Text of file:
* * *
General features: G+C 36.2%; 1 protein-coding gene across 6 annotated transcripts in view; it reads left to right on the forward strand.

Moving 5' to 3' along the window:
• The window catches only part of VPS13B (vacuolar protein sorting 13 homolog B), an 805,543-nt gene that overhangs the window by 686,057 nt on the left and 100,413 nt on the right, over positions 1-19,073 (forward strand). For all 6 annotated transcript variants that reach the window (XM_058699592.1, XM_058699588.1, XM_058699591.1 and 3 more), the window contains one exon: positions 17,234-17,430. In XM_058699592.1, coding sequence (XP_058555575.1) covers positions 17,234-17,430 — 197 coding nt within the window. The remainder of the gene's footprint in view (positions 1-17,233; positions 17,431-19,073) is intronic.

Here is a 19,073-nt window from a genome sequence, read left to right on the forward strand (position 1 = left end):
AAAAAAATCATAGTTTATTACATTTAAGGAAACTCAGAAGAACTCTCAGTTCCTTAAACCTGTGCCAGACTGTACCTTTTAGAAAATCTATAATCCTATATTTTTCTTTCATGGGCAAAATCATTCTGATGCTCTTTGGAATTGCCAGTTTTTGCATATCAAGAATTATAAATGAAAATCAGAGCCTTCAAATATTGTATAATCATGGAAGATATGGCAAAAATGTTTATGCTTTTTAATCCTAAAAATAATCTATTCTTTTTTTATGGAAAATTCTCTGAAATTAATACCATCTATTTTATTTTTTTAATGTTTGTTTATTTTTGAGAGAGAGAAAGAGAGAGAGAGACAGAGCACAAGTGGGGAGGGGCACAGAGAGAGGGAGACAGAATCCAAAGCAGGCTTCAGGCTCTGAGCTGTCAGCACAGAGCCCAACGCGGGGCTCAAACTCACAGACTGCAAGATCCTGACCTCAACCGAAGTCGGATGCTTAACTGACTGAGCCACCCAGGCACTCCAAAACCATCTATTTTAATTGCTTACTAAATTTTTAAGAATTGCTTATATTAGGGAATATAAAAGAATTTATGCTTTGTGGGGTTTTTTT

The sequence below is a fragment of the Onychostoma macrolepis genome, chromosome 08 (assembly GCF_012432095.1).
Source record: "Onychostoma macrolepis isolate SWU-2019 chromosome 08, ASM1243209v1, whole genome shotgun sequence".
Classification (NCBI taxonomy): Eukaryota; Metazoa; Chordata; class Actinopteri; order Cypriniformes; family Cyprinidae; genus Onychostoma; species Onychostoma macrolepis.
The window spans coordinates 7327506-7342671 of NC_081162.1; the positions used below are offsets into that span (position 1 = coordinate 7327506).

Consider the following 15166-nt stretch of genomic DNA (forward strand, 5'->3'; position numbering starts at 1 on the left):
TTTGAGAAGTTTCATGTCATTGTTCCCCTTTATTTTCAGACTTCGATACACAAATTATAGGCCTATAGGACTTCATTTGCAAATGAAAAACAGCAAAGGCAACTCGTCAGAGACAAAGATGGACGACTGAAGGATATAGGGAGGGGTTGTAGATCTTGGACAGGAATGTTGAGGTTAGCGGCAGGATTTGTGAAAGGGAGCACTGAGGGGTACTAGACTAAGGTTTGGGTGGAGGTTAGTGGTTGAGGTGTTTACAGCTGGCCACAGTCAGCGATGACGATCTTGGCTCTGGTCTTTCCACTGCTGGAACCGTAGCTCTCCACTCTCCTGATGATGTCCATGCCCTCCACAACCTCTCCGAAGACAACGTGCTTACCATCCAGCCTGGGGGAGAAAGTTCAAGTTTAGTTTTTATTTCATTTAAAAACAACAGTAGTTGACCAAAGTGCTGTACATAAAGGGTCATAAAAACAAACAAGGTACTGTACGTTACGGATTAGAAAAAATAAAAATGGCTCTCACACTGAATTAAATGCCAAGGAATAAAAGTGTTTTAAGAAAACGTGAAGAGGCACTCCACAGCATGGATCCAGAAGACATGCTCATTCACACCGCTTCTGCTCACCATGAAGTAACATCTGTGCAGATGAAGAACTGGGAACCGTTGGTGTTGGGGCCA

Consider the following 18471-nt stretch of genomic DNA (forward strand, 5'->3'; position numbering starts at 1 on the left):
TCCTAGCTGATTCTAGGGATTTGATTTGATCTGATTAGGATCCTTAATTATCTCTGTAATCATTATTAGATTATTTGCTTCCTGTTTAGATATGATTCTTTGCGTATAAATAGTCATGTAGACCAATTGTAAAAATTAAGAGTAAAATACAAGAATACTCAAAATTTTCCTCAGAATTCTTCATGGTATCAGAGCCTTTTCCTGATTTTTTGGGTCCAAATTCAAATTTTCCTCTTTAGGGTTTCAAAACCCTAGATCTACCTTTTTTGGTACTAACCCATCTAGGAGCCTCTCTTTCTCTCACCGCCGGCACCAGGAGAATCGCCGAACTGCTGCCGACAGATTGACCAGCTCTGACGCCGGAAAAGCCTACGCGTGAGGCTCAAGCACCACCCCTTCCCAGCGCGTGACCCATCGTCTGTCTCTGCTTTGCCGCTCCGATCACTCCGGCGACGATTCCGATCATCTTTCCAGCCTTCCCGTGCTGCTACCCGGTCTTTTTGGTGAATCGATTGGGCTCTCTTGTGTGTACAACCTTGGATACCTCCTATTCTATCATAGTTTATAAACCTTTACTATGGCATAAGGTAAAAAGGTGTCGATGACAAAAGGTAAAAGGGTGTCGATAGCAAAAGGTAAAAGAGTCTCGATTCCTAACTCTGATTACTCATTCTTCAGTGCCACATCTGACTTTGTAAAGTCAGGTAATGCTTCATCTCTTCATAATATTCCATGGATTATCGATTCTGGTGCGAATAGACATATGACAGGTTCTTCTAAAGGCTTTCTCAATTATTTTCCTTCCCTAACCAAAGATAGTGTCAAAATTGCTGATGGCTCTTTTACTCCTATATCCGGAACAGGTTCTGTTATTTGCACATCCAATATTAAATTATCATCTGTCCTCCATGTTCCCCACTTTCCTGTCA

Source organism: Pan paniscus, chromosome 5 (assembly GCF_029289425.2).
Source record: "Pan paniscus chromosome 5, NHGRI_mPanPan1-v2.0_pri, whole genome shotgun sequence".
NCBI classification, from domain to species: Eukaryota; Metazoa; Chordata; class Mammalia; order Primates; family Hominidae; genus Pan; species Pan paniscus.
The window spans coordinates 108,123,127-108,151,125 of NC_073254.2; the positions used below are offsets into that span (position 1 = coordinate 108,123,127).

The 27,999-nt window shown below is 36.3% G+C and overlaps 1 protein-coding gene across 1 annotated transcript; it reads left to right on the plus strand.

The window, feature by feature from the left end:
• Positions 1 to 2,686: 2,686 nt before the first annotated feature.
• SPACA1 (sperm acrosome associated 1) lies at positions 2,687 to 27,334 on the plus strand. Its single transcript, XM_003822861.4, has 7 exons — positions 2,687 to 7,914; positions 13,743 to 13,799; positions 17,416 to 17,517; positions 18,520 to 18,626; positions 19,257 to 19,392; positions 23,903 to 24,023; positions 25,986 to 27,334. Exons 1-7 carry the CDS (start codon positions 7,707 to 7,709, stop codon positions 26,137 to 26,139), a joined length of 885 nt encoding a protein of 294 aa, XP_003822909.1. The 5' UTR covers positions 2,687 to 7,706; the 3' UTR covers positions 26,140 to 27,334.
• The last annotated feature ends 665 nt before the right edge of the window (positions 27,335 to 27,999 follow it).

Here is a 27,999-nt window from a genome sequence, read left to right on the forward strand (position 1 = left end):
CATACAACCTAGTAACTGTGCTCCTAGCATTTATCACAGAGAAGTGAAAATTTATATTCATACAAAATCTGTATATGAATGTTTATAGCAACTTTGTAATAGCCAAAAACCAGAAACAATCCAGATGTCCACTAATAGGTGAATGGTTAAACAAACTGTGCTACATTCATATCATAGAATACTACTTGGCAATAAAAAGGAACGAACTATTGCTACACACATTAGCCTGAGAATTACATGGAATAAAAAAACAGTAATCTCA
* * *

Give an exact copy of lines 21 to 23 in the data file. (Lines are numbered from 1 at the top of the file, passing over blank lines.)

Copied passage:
• SPACA1 (sperm acrosome associated 1) lies at positions 2,687 to 27,334 on the plus strand. Its single transcript, XM_003822861.4, has 7 exons — positions 2,687 to 7,914; positions 13,743 to 13,799; positions 17,416 to 17,517; positions 18,520 to 18,626; positions 19,257 to 19,392; positions 23,903 to 24,023; positions 25,986 to 27,334. Exons 1-7 carry the CDS (start codon positions 7,707 to 7,709, stop codon positions 26,137 to 26,139), a joined length of 885 nt encoding a protein of 294 aa, XP_003822909.1. The 5' UTR covers positions 2,687 to 7,706; the 3' UTR covers positions 26,140 to 27,334.
• The last annotated feature ends 665 nt before the right edge of the window (positions 27,335 to 27,999 follow it).

Here is a 27,999-nt window from a genome sequence, read left to right on the forward strand (position 1 = left end):